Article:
How long did memories last? Did they expire like medicines, get thick and unusable like old paint? -From Lost Geography, page 63-
I attended the Mendocino Coast Writers Conference in June of 2002 and had the pleasure of meeting Charlotte Bacon who was a presenter at the conference. Since she is a professor at the University of New Hampshire, we had geography in common – and I quickly bought her book which she autographed for me. Why I have waited more than five years to actually read this wonderful novel, I cannot tell you.
Lost Geography is Bacon’s debut novel (she has since published two other novels). The book spans nearly sixty years and follows four generations of a multicultural family. Bacon takes the reader around the world from the rural farmlands of Saskatchewan to the urban bustle of Toronto to the glamorous, brightly lit streets of Paris to the fog laden shops of London to the dusty roadways of Istanbul and finally to the glitter of New York City.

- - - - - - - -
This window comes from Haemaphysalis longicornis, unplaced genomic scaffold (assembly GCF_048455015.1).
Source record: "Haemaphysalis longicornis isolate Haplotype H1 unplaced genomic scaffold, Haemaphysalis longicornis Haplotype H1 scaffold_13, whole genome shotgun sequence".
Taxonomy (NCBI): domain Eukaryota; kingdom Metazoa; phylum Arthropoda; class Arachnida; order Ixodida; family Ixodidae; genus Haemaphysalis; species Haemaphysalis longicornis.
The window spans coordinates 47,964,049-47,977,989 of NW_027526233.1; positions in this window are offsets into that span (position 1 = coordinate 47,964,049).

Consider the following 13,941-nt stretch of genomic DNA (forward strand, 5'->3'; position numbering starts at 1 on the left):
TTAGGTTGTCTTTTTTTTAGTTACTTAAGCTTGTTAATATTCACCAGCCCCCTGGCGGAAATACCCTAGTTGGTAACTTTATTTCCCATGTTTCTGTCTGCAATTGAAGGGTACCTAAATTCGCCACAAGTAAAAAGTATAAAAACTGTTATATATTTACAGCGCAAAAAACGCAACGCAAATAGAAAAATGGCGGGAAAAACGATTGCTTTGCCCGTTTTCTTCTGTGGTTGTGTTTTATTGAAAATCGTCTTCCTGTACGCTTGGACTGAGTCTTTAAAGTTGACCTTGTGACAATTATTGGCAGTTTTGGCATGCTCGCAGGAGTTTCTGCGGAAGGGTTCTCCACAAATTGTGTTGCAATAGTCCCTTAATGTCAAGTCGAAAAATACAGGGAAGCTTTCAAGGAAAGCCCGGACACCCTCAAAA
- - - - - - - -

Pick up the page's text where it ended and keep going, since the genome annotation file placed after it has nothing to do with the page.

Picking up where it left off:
Bacon’s fine sense of place and lyrical descriptions make the novel a delight to read. But it is her gift at creating honest and convincing characters that keeps the reader turning the pages. Bacon uses the characters’ memories and experiences to bind them together through the years, showing us that family stories can connect one generation to the other. The idea of loss and survival, and making one’s unique way in the world while staying connected to those we love are strong themes in Lost Geography. Reading this novel was like sinking into a tub and letting the warm water wash over me. Bacon’s prose is genuine and gorgeously constructed; her characters will make you laugh and cry; and her pitch perfect descriptions of place will set you firmly in the story.